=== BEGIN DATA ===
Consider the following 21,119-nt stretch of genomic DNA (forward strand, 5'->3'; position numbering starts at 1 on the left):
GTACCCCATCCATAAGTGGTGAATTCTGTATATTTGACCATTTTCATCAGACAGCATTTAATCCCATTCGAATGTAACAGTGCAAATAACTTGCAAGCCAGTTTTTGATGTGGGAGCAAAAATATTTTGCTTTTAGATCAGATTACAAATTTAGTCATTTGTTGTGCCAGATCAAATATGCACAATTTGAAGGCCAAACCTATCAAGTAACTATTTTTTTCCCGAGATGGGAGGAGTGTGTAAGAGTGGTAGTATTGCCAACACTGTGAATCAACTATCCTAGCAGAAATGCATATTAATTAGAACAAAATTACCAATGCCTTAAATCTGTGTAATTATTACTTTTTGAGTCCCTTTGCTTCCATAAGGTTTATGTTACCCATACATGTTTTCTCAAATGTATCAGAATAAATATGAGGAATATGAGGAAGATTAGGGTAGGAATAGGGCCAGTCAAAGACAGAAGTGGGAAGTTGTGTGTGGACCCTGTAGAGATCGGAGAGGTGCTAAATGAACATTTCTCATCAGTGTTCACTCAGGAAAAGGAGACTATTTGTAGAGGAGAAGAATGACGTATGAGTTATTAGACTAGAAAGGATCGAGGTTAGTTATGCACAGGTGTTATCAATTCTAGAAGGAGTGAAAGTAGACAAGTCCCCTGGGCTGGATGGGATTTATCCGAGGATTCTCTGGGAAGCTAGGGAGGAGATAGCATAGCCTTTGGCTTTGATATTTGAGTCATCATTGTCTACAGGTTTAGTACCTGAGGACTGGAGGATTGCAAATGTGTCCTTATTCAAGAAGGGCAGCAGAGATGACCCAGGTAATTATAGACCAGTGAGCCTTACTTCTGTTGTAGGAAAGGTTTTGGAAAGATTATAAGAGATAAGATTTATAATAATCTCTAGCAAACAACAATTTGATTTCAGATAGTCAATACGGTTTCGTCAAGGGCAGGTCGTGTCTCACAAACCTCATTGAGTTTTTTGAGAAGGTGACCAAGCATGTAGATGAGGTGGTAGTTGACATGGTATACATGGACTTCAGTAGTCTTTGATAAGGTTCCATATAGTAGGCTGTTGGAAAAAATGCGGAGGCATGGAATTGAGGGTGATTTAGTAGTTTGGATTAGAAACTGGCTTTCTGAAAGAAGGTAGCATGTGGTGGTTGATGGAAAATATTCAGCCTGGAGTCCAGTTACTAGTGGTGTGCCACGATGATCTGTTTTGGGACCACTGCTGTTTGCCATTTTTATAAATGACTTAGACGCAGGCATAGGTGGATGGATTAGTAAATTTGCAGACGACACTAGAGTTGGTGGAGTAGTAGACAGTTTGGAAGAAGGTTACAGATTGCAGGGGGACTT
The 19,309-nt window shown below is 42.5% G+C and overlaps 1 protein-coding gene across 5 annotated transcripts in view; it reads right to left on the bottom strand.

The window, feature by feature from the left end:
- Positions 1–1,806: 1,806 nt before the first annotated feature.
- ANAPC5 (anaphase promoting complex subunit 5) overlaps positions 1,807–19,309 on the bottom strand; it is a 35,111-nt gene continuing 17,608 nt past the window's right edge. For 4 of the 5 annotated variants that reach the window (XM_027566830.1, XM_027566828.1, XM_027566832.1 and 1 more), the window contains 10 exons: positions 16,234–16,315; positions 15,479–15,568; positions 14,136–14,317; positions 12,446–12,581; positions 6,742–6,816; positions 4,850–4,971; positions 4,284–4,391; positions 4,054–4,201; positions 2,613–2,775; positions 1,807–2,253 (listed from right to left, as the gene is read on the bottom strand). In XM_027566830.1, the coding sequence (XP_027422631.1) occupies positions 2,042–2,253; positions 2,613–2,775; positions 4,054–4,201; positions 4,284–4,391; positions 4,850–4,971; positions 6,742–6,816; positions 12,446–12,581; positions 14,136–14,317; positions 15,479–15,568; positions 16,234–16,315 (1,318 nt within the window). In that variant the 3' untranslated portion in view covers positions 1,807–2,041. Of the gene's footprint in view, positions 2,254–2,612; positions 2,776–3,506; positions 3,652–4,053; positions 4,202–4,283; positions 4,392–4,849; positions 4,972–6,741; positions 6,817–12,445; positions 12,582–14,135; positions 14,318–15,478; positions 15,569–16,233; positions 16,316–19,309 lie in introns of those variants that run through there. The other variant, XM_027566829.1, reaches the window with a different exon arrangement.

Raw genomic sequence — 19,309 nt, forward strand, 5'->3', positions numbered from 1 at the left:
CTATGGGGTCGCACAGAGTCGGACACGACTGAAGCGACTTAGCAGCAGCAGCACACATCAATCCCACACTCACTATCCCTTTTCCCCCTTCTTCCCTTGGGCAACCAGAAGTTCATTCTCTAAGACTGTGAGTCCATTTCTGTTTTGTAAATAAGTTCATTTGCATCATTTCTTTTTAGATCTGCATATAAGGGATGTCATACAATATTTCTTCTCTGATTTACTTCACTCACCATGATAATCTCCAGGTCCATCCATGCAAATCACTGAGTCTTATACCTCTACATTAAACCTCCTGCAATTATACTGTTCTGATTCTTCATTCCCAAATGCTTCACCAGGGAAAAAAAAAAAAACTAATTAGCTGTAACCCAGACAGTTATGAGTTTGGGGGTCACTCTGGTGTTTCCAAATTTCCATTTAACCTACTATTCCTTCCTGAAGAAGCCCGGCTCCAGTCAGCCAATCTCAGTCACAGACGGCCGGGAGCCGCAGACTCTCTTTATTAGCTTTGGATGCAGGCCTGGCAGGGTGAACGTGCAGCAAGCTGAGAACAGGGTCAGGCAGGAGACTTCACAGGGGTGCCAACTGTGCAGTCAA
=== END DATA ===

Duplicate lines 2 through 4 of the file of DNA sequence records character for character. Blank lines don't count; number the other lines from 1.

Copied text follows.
GTACCCCATCCATAAGTGGTGAATTCTGTATATTTGACCATTTTCATCAGACAGCATTTAATCCCATTCGAATGTAACAGTGCAAATAACTTGCAAGCCAGTTTTTGATGTGGGAGCAAAAATATTTTGCTTTTAGATCAGATTACAAATTTAGTCATTTGTTGTGCCAGATCAAATATGCACAATTTGAAGGCCAAACCTATCAAGTAACTATTTTTTTCCCGAGATGGGAGGAGTGTGTAAGAGTGGTAGTATTGCCAACACTGTGAATCAACTATCCTAGCAGAAATGCATATTAATTAGAACAAAATTACCAATGCCTTAAATCTGTGTAATTATTACTTTTTGAGTCCCTTTGCTTCCATAAGGTTTATGTTACCCATACATGTTTTCTCAAATGTATCAGAATAAATATGAGGAATATGAGGAAGATTAGGGTAGGAATAGGGCCAGTCAAAGACAGAAGTGGGAAGTTGTGTGTGGACCCTGTAGAGATCGGAGAGGTGCTAAATGAACATTTCTCATCAGTGTTCACTCAGGAAAAGGAGACTATTTGTAGAGGAGAAGAATGACGTATGAGTTATTAGACTAGAAAGGATCGAGGTTAGTTATGCACAGGTGTTATCAATTCTAGAAGGAGTGAAAGTAGACAAGTCCCCTGGGCTGGATGGGATTTATCCGAGGATTCTCTGGGAAGCTAGGGAGGAGATAGCATAGCCTTTGGCTTTGATATTTGAGTCATCATTGTCTACAGGTTTAGTACCTGAGGACTGGAGGATTGCAAATGTGTCCTTATTCAAGAAGGGCAGCAGAGATGACCCAGGTAATTATAGACCAGTGAGCCTTACTTCTGTTGTAGGAAAGGTTTTGGAAAGATTATAAGAGATAAGATTTATAATAATCTCTAGCAAACAACAATTTGATTTCAGATAGTCAATACGGTTTCGTCAAGGGCAGGTCGTGTCTCACAAACCTCATTGAGTTTTTTGAGAAGGTGACCAAGCATGTAGATGAGGTGGTAGTTGACATGGTATACATGGACTTCAGTAGTCTTTGATAAGGTTCCATATAGTAGGCTGTTGGAAAAAATGCGGAGGCATGGAATTGAGGGTGATTTAGTAGTTTGGATTAGAAACTGGCTTTCTGAAAGAAGGTAGCATGTGGTGGTTGATGGAAAATATTCAGCCTGGAGTCCAGTTACTAGTGGTGTGCCACGATGATCTGTTTTGGGACCACTGCTGTTTGCCATTTTTATAAATGACTTAGACGCAGGCATAGGTGGATGGATTAGTAAATTTGCAGACGACACTAGAGTTGGTGGAGTAGTAGACAGTTTGGAAGAAGGTTACAGATTGCAGGGGGACTT
The 19,309-nt window shown below is 42.5% G+C and overlaps 1 protein-coding gene across 5 annotated transcripts in view; it reads right to left on the bottom strand.

The window, feature by feature from the left end: